We're not that green, but there's more to the story

Tuesday, April 18, 2017

As we approach Saturday’s Earth Day, a study shows Nebraska, like most “red” voting states, isn’t very “green.”

A study by WalletHub.com shows the Cornhusker state ranking far below “blue” states like Oregon and California in conventional measurements of environmental progress.

With 1 being best, Nebraska ranks 33rd among the states in water quality, 32nd in recycled municipal solid waste, 49th in LEED-Certified buildings per capita; 43 in energy consumption per capita, 31st in gasoline consumption per capita, 46th in methane emissions per capita and 45th in nitrous-oxide emissions per capita.

But before condemning ourselves for our irresponsible stewardship of natural resources, we need to take some other factors into account.

We’re a large, sparsely populated agricultural state.

That means we have to burn more fossil fuel to accomplish anything — consolidated schools send students many miles to attendance centers on a daily basis, long drives are required for many other activities and many gallons of diesel are consumed bringing us the essentials of daily living.

Like places such as Wyoming and Alaska, that means consumption is spread over a smaller number of people, driving up the per-capita figures.

We know about water quality in McCook — over fertilization polluted our drinking water with nitrates, which drove us to seek other sources, which revealed leftover industrial pollution that required a long-term, costly cleanup and installation of a water treatment plant.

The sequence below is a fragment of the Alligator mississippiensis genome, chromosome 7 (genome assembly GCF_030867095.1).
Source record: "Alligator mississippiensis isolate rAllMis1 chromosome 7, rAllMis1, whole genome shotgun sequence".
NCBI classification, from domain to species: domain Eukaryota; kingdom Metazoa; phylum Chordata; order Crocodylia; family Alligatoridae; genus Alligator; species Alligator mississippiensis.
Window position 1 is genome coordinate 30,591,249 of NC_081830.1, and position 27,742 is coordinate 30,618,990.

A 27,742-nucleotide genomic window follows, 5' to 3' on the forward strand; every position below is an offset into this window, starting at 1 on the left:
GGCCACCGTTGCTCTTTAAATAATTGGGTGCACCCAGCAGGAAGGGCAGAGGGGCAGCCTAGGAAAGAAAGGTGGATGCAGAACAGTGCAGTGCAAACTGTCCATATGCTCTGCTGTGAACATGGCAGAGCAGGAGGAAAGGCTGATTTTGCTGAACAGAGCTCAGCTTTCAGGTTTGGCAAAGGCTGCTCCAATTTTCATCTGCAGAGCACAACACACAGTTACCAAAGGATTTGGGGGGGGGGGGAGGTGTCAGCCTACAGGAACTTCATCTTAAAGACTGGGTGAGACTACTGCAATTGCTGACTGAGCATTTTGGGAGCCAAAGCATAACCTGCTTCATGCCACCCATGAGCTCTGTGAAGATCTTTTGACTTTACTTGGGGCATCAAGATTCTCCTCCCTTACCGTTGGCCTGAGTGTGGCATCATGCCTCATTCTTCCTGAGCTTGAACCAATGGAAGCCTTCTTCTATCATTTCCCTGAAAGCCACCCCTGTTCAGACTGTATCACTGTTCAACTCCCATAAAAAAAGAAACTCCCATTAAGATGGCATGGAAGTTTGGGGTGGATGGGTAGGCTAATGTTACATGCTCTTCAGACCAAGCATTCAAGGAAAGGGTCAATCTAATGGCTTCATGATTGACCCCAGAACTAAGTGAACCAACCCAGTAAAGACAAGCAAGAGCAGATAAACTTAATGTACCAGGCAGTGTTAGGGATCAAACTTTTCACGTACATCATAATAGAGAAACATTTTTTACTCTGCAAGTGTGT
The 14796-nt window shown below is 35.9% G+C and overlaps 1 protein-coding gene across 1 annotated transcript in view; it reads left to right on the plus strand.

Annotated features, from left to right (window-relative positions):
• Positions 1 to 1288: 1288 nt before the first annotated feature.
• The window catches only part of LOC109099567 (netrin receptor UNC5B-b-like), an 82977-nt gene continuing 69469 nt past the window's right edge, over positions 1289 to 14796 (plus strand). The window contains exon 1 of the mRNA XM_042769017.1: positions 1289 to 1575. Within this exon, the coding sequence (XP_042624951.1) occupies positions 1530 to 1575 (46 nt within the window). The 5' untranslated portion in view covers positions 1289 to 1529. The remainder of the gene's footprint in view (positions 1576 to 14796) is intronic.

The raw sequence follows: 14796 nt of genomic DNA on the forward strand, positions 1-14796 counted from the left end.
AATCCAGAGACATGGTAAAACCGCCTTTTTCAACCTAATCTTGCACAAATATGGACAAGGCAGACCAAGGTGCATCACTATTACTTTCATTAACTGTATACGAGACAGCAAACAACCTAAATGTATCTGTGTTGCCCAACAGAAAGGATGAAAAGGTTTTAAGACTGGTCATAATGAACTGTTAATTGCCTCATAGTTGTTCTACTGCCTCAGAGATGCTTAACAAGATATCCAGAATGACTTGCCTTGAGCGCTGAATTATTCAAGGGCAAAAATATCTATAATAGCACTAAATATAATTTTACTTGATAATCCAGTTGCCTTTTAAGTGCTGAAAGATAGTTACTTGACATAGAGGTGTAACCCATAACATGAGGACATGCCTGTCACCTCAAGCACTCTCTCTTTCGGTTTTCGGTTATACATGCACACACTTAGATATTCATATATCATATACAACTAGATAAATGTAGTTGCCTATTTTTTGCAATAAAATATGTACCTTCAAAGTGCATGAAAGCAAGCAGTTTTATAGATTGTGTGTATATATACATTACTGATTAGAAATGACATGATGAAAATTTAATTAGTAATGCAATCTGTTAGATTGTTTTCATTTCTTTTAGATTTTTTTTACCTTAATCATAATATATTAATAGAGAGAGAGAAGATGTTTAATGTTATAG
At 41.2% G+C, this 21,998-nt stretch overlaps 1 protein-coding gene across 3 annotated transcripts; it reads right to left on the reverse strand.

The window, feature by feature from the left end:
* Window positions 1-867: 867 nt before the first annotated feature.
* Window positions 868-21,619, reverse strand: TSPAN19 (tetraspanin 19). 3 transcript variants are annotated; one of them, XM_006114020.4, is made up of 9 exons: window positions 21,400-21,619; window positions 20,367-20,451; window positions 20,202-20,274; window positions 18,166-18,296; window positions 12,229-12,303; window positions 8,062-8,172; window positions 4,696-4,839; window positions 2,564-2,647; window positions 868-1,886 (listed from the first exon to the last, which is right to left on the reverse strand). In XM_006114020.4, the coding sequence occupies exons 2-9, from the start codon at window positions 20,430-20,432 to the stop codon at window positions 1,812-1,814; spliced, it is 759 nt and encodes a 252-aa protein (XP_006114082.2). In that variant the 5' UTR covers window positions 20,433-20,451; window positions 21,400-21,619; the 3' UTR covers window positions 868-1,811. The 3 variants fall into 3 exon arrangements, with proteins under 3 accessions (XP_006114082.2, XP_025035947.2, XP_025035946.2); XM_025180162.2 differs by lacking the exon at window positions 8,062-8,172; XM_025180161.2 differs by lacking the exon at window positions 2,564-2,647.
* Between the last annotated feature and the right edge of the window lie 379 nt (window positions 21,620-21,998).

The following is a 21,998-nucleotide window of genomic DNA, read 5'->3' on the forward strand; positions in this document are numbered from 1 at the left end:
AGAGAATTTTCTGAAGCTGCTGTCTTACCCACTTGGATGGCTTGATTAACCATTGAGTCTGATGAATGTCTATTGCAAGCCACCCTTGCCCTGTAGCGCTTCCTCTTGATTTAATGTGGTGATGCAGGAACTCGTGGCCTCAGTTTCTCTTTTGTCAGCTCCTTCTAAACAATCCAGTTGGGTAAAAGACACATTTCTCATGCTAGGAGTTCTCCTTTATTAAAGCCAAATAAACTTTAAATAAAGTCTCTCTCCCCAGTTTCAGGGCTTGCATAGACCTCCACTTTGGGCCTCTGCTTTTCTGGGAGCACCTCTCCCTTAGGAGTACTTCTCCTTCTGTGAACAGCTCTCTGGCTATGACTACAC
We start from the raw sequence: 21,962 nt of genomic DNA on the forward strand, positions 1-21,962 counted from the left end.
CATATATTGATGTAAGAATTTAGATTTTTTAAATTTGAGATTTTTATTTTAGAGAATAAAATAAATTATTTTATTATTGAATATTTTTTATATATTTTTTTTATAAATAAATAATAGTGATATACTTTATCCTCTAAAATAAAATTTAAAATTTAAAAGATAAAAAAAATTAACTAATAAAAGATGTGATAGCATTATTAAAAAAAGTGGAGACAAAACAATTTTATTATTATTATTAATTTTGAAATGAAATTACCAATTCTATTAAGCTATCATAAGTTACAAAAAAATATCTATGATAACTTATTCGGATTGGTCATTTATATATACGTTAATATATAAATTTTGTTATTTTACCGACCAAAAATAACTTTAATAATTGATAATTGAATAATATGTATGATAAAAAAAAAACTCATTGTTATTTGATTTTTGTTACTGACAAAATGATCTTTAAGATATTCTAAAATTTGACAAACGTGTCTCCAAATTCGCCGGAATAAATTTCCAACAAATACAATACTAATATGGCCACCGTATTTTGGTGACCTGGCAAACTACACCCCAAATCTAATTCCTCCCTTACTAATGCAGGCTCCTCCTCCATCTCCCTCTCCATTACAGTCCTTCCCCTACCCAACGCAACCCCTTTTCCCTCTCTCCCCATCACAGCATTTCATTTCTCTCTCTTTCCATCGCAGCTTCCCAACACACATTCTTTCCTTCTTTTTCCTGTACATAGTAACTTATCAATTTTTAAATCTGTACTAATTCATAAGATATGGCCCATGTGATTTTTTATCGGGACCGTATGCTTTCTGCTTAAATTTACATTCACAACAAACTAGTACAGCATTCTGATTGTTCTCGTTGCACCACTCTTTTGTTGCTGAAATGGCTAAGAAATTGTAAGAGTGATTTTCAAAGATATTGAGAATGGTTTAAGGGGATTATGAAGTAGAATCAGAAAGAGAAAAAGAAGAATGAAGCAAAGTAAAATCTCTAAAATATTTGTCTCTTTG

Our wide-open spaces and the distances involved make it less feasible to recycle municipal solid waste, making more widespread recycling efforts more unlikely to be self-supporting.

As a leading producer of red meat, we’re also high on the list when it comes to methane emissions per capita. Much of our agriculture effort, however, goes into producing renewable energy in the form of ethanol, which probably wasn’t credited to our WalletHub ranking.

We’ve heavily invested in coal-fired power plants, and our status as a public power state has slowed adoption of renewable sources of energy. Plus, the miles of power lines that would have to be constructed to deliver wind-generated electricity to customers add much to the cost.

Even if these are legitimate excuses, that doesn’t mean we shouldn’t do what we can, within reason, to protect the quality of our air, soil and water, and do whatever is economically feasible to promote renewable energy resources.

Being slow to adopt renewable energy may even turn out to be an advantage, as we learn from the experience of earlier adopters and take advantage of the latest technologies.

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